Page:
Kim’s team has also recruited CRBN and VHL by using pomalidomide and VH032, respectively (Kim et al., 2019). They are dedicated to knowing whether the E3 ligase itself can be ubiquitinated and degraded by another E3 ligase when two different E3 ligases are put together. Therefore, they have designed PROTACs to target CRBN or VHL itself. However, in all cases, the results have shown that the level of CRBN is decreased while the level of VHL is unchanged or increased, indicating that RPOTAC can ubiquitously degrade CRBN itself (Kim et al., 2019).

Chronic myeloid leukemia (CML) is a kind of malignant tumor that affects blood and bone marrow. It is characterized by the production of a large number of immature leukocytes to inhibit the normal hematopoiesis of bone marrow. BCR-ABL1 is a critical kinase in CML, which drives the over production and expansion of white blood cells in bone marrow and finally squeezes out normal cells in the bone marrow (Burslem et al., 2019). Crews lab has developed a series of PROTACs for BCR-ABL1 protein. They have used their previously developed E3 ligase VHL ligand to degrade the fusion protein (Buckley et al., 2012a; Buckley et al., 2012b). Their research further proves the great ability of the PROTAC technique, for it is not only a potential therapeutic method but also a tool to explore basic biology (Burslem et al., 2019).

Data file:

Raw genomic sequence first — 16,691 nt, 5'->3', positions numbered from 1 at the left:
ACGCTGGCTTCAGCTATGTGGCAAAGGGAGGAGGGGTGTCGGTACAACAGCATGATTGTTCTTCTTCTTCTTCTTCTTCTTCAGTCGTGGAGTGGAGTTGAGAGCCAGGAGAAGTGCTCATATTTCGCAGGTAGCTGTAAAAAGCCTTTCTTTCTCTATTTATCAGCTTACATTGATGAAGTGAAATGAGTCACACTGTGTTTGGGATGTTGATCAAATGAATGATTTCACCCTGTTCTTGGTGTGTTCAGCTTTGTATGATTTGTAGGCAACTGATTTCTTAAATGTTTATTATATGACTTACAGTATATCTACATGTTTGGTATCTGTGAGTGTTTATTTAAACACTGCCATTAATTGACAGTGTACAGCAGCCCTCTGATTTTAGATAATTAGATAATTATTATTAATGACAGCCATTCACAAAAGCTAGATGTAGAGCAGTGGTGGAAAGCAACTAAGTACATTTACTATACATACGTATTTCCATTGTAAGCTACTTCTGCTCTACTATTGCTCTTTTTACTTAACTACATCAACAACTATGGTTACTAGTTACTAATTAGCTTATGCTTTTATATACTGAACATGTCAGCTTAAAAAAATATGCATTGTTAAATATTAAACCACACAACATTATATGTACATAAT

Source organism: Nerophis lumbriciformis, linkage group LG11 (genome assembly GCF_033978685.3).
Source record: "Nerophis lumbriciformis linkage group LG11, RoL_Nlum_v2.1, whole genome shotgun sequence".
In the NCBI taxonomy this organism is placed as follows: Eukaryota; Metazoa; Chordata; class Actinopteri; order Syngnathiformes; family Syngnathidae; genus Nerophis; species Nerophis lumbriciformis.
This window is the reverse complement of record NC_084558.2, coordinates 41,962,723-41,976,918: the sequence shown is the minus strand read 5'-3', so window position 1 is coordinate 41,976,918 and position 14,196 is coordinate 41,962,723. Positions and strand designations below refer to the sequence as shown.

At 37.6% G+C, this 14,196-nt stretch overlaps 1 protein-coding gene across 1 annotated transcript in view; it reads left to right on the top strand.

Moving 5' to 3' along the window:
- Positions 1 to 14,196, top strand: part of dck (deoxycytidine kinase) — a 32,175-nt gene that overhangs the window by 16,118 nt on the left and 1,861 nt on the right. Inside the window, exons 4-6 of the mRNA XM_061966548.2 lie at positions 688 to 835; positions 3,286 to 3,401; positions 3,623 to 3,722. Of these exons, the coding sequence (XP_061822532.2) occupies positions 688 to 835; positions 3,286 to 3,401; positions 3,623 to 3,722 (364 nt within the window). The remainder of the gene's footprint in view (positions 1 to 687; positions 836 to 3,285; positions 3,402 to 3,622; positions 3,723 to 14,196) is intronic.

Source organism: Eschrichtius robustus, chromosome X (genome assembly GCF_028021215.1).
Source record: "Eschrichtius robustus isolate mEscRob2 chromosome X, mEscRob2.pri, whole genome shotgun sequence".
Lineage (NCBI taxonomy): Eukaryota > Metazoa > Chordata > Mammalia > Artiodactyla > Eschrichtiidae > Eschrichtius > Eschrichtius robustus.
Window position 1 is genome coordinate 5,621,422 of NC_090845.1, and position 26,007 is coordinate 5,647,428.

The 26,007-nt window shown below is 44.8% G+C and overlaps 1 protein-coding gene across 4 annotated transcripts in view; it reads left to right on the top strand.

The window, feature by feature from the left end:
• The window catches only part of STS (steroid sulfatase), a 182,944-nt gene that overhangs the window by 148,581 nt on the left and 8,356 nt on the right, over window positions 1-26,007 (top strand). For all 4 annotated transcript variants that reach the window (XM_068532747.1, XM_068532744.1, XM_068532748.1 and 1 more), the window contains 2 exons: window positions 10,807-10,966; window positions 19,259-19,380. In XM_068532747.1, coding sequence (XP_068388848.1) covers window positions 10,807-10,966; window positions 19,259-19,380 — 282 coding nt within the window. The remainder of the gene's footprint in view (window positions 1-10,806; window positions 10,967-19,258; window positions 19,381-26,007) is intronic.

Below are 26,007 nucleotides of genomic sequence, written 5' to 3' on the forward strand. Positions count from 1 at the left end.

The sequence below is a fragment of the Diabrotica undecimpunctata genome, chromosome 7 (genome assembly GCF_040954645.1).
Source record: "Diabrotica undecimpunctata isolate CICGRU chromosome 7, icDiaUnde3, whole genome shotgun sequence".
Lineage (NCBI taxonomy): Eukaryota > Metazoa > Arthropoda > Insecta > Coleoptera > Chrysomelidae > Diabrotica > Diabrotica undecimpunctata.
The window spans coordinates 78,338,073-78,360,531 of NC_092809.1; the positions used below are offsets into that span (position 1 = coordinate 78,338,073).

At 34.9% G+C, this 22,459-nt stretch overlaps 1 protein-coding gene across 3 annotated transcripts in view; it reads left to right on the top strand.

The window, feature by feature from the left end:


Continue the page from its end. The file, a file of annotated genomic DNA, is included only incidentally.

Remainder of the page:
Mitosis is the primary mechanism of cell proliferation, and thus inhibition of cancer proliferation can be achieved by blocking the process of mitosis. Cell division cycle 20 (Cdc20) is a key factor in mitosis, and targeting Cdc20 has been considered as a novel cancer therapeutic strategy (Wang et al., 2015). A PROTAC molecule named CP5V has been designed to induce the degradation of Cdc20, with PEG5 being used to connect the Cdc20 ligand and the VHL ligand. CP5V can effectively degrade Cdc20 and eventually overcome cell division slippage, which is the main reason for drug resistance of taxane in breast cancer treatment (Chi et al., 2019).